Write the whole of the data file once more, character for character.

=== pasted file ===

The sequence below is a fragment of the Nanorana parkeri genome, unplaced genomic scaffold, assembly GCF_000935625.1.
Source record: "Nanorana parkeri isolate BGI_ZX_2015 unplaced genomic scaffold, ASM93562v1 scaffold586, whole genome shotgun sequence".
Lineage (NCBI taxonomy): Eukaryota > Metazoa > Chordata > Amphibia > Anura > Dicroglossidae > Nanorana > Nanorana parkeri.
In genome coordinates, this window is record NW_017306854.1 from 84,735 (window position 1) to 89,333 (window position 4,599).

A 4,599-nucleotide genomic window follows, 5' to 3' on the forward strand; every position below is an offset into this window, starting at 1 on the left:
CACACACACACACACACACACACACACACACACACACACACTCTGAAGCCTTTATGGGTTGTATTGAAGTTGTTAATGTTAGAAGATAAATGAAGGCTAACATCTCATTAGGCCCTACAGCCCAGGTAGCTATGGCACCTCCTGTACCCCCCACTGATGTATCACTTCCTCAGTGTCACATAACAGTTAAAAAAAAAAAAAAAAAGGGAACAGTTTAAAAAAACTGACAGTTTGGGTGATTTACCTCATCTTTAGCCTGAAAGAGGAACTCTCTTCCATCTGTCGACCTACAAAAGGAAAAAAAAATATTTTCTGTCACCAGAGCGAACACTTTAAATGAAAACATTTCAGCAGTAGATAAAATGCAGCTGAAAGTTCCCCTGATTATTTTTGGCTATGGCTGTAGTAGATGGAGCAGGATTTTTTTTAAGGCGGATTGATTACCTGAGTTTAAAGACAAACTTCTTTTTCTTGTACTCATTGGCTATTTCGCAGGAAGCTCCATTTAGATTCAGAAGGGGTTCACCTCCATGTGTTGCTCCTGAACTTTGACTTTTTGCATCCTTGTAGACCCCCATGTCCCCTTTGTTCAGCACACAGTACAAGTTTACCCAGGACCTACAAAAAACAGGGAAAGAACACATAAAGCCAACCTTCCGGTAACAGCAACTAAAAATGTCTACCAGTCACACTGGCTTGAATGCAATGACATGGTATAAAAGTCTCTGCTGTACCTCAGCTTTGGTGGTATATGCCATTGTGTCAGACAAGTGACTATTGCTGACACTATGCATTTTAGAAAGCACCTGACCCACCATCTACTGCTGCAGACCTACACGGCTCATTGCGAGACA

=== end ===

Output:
The sequence below is a fragment of the Nanorana parkeri genome, unplaced genomic scaffold, assembly GCF_000935625.1.
Source record: "Nanorana parkeri isolate BGI_ZX_2015 unplaced genomic scaffold, ASM93562v1 scaffold586, whole genome shotgun sequence".
Lineage (NCBI taxonomy): Eukaryota > Metazoa > Chordata > Amphibia > Anura > Dicroglossidae > Nanorana > Nanorana parkeri.
In genome coordinates, this window is record NW_017306854.1 from 84,735 (window position 1) to 89,333 (window position 4,599).

A 4,599-nucleotide genomic window follows, 5' to 3' on the forward strand; every position below is an offset into this window, starting at 1 on the left:
CACACACACACACACACACACACACACACACACACACACACTCTGAAGCCTTTATGGGTTGTATTGAAGTTGTTAATGTTAGAAGATAAATGAAGGCTAACATCTCATTAGGCCCTACAGCCCAGGTAGCTATGGCACCTCCTGTACCCCCCACTGATGTATCACTTCCTCAGTGTCACATAACAGTTAAAAAAAAAAAAAAAAAGGGAACAGTTTAAAAAAACTGACAGTTTGGGTGATTTACCTCATCTTTAGCCTGAAAGAGGAACTCTCTTCCATCTGTCGACCTACAAAAGGAAAAAAAAATATTTTCTGTCACCAGAGCGAACACTTTAAATGAAAACATTTCAGCAGTAGATAAAATGCAGCTGAAAGTTCCCCTGATTATTTTTGGCTATGGCTGTAGTAGATGGAGCAGGATTTTTTTTAAGGCGGATTGATTACCTGAGTTTAAAGACAAACTTCTTTTTCTTGTACTCATTGGCTATTTCGCAGGAAGCTCCATTTAGATTCAGAAGGGGTTCACCTCCATGTGTTGCTCCTGAACTTTGACTTTTTGCATCCTTGTAGACCCCCATGTCCCCTTTGTTCAGCACACAGTACAAGTTTACCCAGGACCTACAAAAAACAGGGAAAGAACACATAAAGCCAACCTTCCGGTAACAGCAACTAAAAATGTCTACCAGTCACACTGGCTTGAATGCAATGACATGGTATAAAAGTCTCTGCTGTACCTCAGCTTTGGTGGTATATGCCATTGTGTCAGACAAGTGACTATTGCTGACACTATGCATTTTAGAAAGCACCTGACCCACCATCTACTGCTGCAGACCTACACGGCTCATTGCGAGACA